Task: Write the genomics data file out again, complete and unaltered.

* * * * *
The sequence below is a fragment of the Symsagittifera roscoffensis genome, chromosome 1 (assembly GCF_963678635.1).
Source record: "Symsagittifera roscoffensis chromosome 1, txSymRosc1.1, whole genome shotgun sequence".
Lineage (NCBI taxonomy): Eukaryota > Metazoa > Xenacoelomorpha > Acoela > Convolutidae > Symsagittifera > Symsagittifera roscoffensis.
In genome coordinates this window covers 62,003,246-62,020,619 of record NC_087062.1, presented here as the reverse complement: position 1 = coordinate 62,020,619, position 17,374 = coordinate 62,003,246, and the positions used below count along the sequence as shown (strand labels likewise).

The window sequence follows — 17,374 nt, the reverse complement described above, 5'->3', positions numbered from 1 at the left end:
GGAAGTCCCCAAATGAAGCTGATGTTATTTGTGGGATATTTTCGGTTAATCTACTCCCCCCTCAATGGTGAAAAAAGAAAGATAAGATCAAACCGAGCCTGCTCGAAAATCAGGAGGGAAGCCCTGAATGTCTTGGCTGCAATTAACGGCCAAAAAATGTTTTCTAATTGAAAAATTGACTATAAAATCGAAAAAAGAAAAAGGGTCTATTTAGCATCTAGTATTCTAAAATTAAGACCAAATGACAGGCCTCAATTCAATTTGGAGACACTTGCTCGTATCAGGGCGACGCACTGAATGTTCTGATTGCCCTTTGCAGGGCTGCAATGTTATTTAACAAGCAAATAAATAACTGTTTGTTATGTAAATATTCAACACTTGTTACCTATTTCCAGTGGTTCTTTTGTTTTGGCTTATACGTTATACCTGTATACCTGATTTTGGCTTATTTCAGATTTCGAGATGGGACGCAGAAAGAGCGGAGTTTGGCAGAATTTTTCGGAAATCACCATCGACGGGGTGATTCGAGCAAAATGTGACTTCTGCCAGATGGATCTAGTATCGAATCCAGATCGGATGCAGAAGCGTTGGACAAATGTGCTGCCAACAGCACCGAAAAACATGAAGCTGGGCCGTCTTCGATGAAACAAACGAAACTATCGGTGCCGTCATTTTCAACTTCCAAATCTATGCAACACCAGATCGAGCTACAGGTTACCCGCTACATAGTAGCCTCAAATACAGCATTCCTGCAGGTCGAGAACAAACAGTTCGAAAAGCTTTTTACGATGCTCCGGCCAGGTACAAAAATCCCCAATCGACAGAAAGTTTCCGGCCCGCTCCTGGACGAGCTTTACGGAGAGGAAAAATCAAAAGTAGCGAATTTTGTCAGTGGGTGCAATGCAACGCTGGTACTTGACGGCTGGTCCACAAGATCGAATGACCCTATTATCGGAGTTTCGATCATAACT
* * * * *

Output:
The sequence below is a fragment of the Symsagittifera roscoffensis genome, chromosome 1 (assembly GCF_963678635.1).
Source record: "Symsagittifera roscoffensis chromosome 1, txSymRosc1.1, whole genome shotgun sequence".
Lineage (NCBI taxonomy): Eukaryota > Metazoa > Xenacoelomorpha > Acoela > Convolutidae > Symsagittifera > Symsagittifera roscoffensis.
In genome coordinates this window covers 62,003,246-62,020,619 of record NC_087062.1, presented here as the reverse complement: position 1 = coordinate 62,020,619, position 17,374 = coordinate 62,003,246, and the positions used below count along the sequence as shown (strand labels likewise).

The window sequence follows — 17,374 nt, the reverse complement described above, 5'->3', positions numbered from 1 at the left end:
GGAAGTCCCCAAATGAAGCTGATGTTATTTGTGGGATATTTTCGGTTAATCTACTCCCCCCTCAATGGTGAAAAAAGAAAGATAAGATCAAACCGAGCCTGCTCGAAAATCAGGAGGGAAGCCCTGAATGTCTTGGCTGCAATTAACGGCCAAAAAATGTTTTCTAATTGAAAAATTGACTATAAAATCGAAAAAAGAAAAAGGGTCTATTTAGCATCTAGTATTCTAAAATTAAGACCAAATGACAGGCCTCAATTCAATTTGGAGACACTTGCTCGTATCAGGGCGACGCACTGAATGTTCTGATTGCCCTTTGCAGGGCTGCAATGTTATTTAACAAGCAAATAAATAACTGTTTGTTATGTAAATATTCAACACTTGTTACCTATTTCCAGTGGTTCTTTTGTTTTGGCTTATACGTTATACCTGTATACCTGATTTTGGCTTATTTCAGATTTCGAGATGGGACGCAGAAAGAGCGGAGTTTGGCAGAATTTTTCGGAAATCACCATCGACGGGGTGATTCGAGCAAAATGTGACTTCTGCCAGATGGATCTAGTATCGAATCCAGATCGGATGCAGAAGCGTTGGACAAATGTGCTGCCAACAGCACCGAAAAACATGAAGCTGGGCCGTCTTCGATGAAACAAACGAAACTATCGGTGCCGTCATTTTCAACTTCCAAATCTATGCAACACCAGATCGAGCTACAGGTTACCCGCTACATAGTAGCCTCAAATACAGCATTCCTGCAGGTCGAGAACAAACAGTTCGAAAAGCTTTTTACGATGCTCCGGCCAGGTACAAAAATCCCCAATCGACAGAAAGTTTCCGGCCCGCTCCTGGACGAGCTTTACGGAGAGGAAAAATCAAAAGTAGCGAATTTTGTCAGTGGGTGCAATGCAACGCTGGTACTTGACGGCTGGTCCACAAGATCGAATGACCCTATTATCGGAGTTTCGATCATAACT